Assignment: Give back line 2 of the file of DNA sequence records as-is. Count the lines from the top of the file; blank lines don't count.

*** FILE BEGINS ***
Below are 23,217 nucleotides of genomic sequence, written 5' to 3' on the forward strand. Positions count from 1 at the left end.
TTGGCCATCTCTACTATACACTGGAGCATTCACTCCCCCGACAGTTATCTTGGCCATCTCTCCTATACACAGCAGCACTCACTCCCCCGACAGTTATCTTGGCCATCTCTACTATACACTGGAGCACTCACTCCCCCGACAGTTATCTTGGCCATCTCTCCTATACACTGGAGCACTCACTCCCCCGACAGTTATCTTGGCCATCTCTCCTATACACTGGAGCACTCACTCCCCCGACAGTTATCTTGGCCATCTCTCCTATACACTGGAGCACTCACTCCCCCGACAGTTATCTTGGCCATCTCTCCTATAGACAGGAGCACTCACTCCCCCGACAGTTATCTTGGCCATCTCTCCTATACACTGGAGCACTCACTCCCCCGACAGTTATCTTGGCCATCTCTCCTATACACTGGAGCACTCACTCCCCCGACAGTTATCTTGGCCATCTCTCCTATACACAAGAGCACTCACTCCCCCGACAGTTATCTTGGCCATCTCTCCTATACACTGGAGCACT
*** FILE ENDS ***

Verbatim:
TTGGCCATCTCTACTATACACTGGAGCATTCACTCCCCCGACAGTTATCTTGGCCATCTCTCCTATACACAGCAGCACTCACTCCCCCGACAGTTATCTTGGCCATCTCTACTATACACTGGAGCACTCACTCCCCCGACAGTTATCTTGGCCATCTCTCCTATACACTGGAGCACTCACTCCCCCGACAGTTATCTTGGCCATCTCTCCTATACACTGGAGCACTCACTCCCCCGACAGTTATCTTGGCCATCTCTCCTATACACTGGAGCACTCACTCCCCCGACAGTTATCTTGGCCATCTCTCCTATAGACAGGAGCACTCACTCCCCCGACAGTTATCTTGGCCATCTCTCCTATACACTGGAGCACTCACTCCCCCGACAGTTATCTTGGCCATCTCTCCTATACACTGGAGCACTCACTCCCCCGACAGTTATCTTGGCCATCTCTCCTATACACAAGAGCACTCACTCCCCCGACAGTTATCTTGGCCATCTCTCCTATACACTGGAGCACT